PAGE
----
Philip Herbert Hatlen (1934–2016) was born in Patterson, California, the son of first and second generation Norwegian-Americans who were apricot farmers. His marriages produced three sons, Edward (California), James (Colorado), and Lucas (Texas). He earned a Bachelor’s degree in elementary education (1957) and a Master’s degree in special education (1960) from San Francisco State College. In 1975, he earned his doctorate in education (Ed.D.) from the University of California, Berkeley.
He began his professional career in 1957 as a resource teacher for students with visual impairment, then served as Principal for the California School for the Blind from 1962-66. At the same time, he returned to San Francisco State University (SFSU) as an instructor, and eventually received a full-time appointment as Professor of Special Education, coordinating the program to prepare teachers of students with visual impairments. He retired from SFSU in 1990 to accept the position of Superintendent at the Texas School for the Blind and Visually Impaired in Austin. He served in this position for 17 years, developing collaborative partnerships among TSBVI, Stephen F. Austin State University, and Texas Tech University to support teacher education, and acting as a powerful influence on state and national education policy affecting students with visual impairments. Along the way, he also served as an Executive Director of the Blind Babies Foundation (1979-1989) and founded the Living Skills Center for the Visually Impaired (now the Hatlen Center for the Blind) in 1972.
His efforts as Chair of the Joint Action Committee of Organizations of and Serving the Visually Handicapped (JAC) in California crystallized into the National Agenda for the Education of Children and Youths with Visual Impairments, Including those with Multiple Disabilities (1995), which resulted in a nation-wide call to action to improve educational services. A prolific author of books, book chapters, and journal articles, he fathered the concept of the Expanded Core Curriculum (ECC) in 1996, the ground-breaking idea that students with visual impairment require additional disability-specific strategies in order to access the general education curriculum. The ECC was widely adopted by educators and became the foundation of philosophical and advocacy efforts across the nation and the world.
He has been an active leader within the Council for Exceptional Children, the Association for Education of the Visually Handicapped (serving as the last President before the organization merged into the Association for Education & Rehabilitation of the Blind and Visually Impaired (AER)), and the Low Incidence Disability Advisory Committee in California. He has been appointed to several advisory boards for agencies and organizations across the United States. He is a frequent keynote speaker at professional conferences, both nationally and internationally.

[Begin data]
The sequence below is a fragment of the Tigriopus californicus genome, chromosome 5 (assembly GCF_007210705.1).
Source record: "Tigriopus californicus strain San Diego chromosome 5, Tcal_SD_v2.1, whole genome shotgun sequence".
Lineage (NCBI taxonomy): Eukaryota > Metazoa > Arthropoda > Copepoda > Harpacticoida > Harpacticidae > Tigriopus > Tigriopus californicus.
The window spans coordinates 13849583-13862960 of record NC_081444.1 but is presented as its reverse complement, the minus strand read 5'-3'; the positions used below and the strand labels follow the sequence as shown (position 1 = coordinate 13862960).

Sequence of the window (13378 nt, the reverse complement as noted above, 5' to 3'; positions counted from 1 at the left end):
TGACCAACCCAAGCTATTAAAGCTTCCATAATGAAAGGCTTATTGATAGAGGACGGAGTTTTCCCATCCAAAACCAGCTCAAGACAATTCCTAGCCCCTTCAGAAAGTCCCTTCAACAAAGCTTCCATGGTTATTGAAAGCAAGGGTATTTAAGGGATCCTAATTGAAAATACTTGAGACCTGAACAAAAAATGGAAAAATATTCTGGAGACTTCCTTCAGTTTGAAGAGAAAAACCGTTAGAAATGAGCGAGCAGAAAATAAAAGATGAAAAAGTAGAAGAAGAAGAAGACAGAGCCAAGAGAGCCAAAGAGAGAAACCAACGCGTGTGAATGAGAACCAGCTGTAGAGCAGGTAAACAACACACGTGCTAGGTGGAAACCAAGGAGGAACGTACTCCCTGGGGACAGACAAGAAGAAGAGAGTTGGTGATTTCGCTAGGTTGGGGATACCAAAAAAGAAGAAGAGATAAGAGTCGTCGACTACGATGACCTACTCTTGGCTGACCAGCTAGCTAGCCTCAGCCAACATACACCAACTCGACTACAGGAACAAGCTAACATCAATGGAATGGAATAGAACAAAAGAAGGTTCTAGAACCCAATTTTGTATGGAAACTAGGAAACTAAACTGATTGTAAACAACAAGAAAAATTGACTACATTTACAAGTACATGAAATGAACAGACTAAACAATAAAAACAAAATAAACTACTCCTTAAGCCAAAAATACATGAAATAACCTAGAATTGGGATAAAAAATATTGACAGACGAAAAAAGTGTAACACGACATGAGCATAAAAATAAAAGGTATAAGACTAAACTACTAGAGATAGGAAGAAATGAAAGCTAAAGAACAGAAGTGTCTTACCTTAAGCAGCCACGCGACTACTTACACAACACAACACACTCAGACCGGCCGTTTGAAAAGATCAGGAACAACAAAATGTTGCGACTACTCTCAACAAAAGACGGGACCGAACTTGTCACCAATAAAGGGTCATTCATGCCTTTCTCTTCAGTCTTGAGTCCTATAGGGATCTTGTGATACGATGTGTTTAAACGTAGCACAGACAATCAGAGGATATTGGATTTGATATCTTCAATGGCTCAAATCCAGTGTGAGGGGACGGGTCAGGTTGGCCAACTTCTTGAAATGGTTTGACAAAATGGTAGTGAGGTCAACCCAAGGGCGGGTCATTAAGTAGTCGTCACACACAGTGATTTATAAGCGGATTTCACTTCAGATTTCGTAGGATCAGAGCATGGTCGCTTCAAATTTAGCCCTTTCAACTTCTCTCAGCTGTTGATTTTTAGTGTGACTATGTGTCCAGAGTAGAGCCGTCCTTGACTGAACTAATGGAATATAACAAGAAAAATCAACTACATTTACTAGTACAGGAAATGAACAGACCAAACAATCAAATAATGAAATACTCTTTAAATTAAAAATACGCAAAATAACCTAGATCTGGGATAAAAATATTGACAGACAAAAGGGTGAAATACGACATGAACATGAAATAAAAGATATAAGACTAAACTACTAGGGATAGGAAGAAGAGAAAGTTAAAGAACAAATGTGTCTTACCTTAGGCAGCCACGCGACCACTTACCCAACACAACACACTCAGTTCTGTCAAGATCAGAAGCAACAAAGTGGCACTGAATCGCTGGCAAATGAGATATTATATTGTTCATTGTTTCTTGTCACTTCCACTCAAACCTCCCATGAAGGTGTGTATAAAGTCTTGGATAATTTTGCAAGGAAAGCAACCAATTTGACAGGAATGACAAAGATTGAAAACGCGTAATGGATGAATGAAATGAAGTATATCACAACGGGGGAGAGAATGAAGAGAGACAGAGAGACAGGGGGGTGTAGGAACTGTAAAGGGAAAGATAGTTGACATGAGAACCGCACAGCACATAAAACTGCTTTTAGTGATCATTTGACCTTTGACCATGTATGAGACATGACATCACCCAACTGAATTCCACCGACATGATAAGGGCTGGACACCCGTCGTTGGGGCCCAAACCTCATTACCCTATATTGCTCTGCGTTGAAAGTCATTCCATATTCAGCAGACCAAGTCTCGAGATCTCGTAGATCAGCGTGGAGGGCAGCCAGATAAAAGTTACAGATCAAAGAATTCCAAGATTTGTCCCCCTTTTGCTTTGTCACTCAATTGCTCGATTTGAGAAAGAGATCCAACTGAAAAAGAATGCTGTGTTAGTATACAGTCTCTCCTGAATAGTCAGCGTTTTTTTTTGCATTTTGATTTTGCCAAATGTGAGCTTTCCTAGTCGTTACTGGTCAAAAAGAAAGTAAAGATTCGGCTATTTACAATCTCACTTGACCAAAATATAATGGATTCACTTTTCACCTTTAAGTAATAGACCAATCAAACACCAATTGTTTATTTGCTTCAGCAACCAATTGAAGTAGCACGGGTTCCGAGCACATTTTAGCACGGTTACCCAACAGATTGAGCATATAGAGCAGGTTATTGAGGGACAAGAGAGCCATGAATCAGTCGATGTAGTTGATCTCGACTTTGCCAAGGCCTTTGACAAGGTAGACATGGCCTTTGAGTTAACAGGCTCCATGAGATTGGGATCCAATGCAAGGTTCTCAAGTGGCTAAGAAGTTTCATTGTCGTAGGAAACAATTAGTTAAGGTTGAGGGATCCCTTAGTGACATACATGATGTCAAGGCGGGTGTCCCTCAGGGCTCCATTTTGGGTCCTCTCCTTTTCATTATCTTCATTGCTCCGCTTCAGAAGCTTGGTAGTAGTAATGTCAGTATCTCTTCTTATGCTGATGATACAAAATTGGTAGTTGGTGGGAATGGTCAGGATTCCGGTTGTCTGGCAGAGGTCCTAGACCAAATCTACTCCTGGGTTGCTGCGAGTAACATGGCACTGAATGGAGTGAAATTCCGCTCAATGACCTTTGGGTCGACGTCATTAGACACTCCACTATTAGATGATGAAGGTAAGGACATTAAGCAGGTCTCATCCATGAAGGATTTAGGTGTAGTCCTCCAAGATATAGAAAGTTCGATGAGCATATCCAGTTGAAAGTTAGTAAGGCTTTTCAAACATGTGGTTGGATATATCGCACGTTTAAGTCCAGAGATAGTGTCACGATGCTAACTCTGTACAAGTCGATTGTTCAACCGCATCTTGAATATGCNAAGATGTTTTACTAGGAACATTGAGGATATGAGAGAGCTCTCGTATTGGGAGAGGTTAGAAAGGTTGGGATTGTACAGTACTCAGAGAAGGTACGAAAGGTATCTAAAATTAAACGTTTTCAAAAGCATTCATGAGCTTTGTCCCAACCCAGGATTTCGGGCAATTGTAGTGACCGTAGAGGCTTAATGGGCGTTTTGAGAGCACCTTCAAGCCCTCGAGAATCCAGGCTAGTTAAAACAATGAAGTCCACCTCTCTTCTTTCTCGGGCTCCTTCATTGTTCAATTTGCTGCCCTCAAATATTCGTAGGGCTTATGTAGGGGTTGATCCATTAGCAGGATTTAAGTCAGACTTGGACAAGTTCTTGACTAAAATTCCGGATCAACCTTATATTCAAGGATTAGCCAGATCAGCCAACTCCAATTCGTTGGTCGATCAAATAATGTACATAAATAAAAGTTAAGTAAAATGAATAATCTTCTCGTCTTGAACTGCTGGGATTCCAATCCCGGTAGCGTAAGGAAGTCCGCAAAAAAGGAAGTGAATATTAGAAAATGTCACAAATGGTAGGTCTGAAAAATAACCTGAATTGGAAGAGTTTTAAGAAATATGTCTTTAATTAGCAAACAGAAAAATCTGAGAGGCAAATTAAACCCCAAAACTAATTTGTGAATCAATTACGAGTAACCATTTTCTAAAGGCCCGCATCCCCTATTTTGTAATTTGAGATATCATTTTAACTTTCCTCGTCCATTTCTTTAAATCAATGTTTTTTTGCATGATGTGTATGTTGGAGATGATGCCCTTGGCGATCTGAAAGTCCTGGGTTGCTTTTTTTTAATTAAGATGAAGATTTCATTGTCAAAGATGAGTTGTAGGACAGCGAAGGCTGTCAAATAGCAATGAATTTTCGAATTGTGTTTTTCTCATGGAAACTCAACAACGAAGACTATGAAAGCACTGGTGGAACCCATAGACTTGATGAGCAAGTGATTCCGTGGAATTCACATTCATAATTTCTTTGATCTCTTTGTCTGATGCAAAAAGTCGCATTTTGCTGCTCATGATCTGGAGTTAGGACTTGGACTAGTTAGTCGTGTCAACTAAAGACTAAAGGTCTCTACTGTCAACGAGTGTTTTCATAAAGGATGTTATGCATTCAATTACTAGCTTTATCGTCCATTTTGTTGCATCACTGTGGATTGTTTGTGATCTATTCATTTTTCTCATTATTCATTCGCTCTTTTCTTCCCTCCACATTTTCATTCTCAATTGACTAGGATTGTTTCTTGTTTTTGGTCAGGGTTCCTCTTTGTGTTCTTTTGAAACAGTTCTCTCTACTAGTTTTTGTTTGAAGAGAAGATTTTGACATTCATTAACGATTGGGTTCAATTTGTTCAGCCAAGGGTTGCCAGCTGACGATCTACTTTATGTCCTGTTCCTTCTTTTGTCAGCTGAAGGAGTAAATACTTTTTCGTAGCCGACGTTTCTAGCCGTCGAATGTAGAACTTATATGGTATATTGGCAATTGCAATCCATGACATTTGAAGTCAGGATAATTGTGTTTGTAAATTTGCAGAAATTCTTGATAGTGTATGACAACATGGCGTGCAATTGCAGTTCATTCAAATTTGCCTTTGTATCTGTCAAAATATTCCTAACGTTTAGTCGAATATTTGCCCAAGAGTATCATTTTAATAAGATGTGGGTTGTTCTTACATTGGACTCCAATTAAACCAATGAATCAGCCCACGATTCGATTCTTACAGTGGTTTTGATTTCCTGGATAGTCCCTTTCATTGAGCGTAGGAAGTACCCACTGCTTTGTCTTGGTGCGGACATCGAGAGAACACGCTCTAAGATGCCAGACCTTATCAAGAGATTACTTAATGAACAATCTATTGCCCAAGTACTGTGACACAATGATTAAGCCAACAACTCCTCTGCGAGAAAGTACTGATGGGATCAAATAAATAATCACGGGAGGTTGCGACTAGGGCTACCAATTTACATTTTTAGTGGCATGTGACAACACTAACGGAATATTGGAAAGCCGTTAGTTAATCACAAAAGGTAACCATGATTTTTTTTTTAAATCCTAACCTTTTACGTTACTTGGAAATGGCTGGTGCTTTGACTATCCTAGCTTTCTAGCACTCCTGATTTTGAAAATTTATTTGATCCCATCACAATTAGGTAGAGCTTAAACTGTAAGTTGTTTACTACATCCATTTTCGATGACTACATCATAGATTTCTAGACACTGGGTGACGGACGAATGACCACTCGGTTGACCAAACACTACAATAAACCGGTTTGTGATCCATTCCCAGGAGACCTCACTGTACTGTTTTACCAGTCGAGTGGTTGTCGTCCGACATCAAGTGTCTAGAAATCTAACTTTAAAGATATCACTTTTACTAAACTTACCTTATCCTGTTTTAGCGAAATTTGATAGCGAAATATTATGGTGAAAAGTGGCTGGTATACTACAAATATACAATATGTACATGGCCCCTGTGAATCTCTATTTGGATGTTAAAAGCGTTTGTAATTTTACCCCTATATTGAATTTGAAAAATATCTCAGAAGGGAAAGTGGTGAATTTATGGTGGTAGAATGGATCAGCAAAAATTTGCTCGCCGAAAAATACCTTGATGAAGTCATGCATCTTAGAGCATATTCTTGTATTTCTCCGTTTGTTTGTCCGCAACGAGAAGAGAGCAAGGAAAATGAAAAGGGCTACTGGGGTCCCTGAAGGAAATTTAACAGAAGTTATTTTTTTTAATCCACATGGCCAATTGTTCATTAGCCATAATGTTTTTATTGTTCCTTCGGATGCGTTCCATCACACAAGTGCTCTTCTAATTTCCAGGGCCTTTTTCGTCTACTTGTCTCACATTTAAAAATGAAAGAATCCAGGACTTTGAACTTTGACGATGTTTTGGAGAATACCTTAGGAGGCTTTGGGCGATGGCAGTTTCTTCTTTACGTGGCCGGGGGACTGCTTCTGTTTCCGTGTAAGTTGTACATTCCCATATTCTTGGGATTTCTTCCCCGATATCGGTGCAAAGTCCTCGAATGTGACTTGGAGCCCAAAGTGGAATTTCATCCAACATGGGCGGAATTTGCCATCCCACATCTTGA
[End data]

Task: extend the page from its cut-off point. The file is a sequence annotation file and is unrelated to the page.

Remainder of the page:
His colleagues in the field of blindness, who love and admire him, honored Dr. Hatlen numerous times by awarding him the Josephine L. Taylor Leadership Award (1994) from the Personnel Preparation Division of AER; the Migel Medal (1997) from the American Foundation for the Blind; the Mary K. Bauman Award (2000), AER’s highest award for an educator; the Distinguished Service Award (2003) from the Division on Visual Impairments (DVI) of the Council for Exceptional Children (CEC); the Outstanding Leadership Award (2004) from CEC; and the Wings of Freedom Award (2009) from the American Printing House for the Blind.
Dr. Hatlen is the consummate advocate, leader, and professional. In his own words, his legacy to us all is:
Stand tall, be proud of your profession. Decide what your "bottom line" is, and do not compromise. Commit to your fundamental truths, and live your profession by not compromising. Be gentle, be creative, and respect the dignity of all children. Love life, work hard, live with a passion for everything that you do. Laugh a lot, and help your students to learn to laugh.
Photos: Phil Hatlen, Phil Mangold, Sally Mangold, and Fred Sinclair; Phil Hatlen and Georgie Lee Abel; Phil Hatlen holding his Wings of Freedom Award, Patricia Williams of the Hatlen Center (left) and Betsy Wada; Pete Wurzburger, Phil Hatlen, and Sally Mangold;
Interview by Mike Bina
2007 Profile of Phil Hatlen:
Berthold Lowenfeld: A Personal History. Interviewed by Pete Wurzburger and Phil Hatlen, 1988:
An Historical Discussion, with Georgie Lee Abel, Nancy Akeson, Kathern Gruber, and Berthold Lowenfeld. Moderated by Phil Hatlen, mid 1970s:
Berthold Lowenfeld Library Dedication. San Francisco State University, 1985: